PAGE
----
Just prior to Art Landro’s first day as Sencha CEO, I had a chance to ask him what would change when he took the helm. He answered that Sencha is already on the right track, and that none of that trajectory would soon change. It was about augmenting what currently exists and working to understand the Enterprise’s particular needs and incorporating its requirements.
Art Landro’s CV offers a picture of a man who has focused on the strategic, in roles at Cordys (now part of OpenText), MontaVista Software (part of Cavium Networks (News - Alert)) and EMC. Prevalent among his many skills is the managing of the direct sales channel and product management teams.
Given Landro’s past as the Cordys CEO and his work with BPM systems, it makes perfect sense that he would bring to his new position an awareness and willingness to understand the needs of the Enterprise.
Among the topics Landro and I discussed was the issue of supporting all of the legacy apps IT is managing that now have to be delivered to mobile end points in BYOD situations. Sencha does not intend to act as referee in the HTML5 vs. native debate, as much as it intends to give enterprises a platform on which to deliver apps to the most people, on the most devices, and as easily as possible.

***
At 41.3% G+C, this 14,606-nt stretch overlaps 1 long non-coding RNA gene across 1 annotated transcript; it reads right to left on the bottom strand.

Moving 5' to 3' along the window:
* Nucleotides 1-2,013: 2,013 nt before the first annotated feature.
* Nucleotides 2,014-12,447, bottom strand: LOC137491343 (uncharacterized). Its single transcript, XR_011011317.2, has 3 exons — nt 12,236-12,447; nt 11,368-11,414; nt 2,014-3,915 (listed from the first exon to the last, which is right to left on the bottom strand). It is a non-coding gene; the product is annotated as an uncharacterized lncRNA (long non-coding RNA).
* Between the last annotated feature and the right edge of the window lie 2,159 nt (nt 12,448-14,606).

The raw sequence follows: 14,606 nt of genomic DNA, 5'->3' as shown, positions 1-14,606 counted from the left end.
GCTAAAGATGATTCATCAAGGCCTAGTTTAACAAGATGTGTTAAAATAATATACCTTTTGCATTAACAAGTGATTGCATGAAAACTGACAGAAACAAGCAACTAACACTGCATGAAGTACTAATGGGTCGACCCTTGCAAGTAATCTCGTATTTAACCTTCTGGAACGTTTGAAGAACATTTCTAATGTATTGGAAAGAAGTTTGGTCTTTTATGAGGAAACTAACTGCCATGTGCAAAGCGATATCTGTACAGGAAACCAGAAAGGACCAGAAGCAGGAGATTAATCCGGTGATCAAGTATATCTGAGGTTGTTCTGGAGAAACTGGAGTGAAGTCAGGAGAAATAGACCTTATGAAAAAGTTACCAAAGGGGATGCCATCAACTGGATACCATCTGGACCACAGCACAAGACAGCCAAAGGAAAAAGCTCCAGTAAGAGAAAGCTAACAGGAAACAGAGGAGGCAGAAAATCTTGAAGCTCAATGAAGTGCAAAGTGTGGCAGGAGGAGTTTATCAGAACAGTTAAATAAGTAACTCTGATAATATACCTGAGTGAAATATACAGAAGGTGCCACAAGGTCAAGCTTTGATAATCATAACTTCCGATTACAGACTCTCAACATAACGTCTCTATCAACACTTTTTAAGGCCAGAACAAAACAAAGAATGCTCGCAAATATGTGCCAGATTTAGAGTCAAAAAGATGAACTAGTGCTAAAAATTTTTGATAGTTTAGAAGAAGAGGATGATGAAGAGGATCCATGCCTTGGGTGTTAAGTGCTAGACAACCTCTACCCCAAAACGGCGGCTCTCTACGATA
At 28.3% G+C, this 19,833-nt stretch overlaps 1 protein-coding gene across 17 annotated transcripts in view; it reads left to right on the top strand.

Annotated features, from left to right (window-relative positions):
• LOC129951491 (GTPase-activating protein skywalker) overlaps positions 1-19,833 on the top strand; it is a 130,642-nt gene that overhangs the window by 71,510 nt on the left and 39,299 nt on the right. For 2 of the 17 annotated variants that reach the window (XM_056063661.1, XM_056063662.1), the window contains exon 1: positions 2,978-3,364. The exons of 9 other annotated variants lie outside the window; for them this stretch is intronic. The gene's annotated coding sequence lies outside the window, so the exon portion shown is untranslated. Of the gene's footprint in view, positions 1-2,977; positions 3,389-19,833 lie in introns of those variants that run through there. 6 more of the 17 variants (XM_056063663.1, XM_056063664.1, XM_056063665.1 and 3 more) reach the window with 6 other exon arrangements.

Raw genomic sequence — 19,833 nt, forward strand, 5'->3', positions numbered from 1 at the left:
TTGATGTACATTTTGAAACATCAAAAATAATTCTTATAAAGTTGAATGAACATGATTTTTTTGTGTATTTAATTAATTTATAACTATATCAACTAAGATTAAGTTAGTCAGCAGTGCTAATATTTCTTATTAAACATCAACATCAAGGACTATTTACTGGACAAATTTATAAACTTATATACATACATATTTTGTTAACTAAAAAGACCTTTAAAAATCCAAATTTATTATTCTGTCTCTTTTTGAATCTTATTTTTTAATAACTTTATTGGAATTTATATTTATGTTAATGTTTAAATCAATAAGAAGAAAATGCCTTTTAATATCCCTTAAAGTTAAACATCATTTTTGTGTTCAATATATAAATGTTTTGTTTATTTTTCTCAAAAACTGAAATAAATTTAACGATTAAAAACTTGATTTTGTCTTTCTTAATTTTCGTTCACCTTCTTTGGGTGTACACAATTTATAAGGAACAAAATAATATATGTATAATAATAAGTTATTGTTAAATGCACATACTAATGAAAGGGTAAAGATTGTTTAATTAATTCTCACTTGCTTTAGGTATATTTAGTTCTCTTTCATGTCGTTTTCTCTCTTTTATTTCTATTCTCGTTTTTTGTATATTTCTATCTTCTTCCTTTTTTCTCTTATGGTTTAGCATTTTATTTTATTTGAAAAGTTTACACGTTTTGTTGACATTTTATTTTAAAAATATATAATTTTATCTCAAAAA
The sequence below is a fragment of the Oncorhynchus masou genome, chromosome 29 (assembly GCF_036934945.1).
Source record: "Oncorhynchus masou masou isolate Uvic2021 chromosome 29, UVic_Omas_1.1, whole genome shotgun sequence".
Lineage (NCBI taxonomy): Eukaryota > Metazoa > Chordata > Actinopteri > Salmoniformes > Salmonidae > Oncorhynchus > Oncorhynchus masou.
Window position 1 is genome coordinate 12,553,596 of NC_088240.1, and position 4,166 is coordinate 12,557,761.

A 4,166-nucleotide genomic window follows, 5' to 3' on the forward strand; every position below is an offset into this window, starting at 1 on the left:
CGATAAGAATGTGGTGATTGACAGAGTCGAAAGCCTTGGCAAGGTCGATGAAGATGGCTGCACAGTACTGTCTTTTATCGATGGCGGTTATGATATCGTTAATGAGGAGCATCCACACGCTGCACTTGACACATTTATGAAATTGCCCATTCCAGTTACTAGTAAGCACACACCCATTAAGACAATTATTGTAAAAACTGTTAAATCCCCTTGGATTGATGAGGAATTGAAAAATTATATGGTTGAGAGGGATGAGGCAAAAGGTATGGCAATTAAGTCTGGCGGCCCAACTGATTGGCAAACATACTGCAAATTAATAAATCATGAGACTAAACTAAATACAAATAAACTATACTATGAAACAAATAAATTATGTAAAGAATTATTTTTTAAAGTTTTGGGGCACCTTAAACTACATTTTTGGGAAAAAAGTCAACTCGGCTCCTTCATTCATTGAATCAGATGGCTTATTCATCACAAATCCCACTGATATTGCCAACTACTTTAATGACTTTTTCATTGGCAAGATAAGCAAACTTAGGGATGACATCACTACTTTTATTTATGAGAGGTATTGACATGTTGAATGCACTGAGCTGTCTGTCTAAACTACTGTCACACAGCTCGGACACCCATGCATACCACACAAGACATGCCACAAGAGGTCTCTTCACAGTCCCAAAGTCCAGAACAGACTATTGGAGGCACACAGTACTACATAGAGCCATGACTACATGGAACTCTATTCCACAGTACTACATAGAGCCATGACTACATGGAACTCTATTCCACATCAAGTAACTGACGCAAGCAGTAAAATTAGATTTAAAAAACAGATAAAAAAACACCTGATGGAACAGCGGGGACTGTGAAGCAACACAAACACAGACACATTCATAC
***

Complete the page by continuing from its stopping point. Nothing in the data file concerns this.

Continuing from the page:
When it comes to mobilizing legacy apps, the main issue changes from a HTML5 vs. native technology discussion to a business discussion of how the company can best deliver apps and present data to mobile users. Clearly, that is the thrust behind the last release of Ext JS, which is on the forefront of Landro’s mind.
In addition, to better serve large Enterprise IT departments, Landro intends to deploy a combination of Sencha engineers (to develop Enterprise-class products that meet the challenges of the heterogeneous Enterprise IT environment) and support staff (to provide training, services and support to meet the demanding “delivery and up times” required). All of this while striving to stay in touch with the company’s innovation roots.
The BYOD market has thus far been scarcely penetrated by the device operating systems of Samsung, Microsoft (News - Alert) and other companies. Specific enterprises, though, are committed to these frameworks, and as such Sencha has tasked some of their best coders with managing the requirement for direct support.
Finally, I discussed the implications of device companies’ continual innovation with Landro, and how Sencha copes when such companies as Apple (News - Alert) redesign the SDK, or other devices build momentum. He made it clear that supporting the innovation was essential.
Of course, I asked Landro for an update in six months, however I came away from the discussion feeling certain that Art Landro will keep the momentum going at Sencha and forge a more direct relationship with their top customers.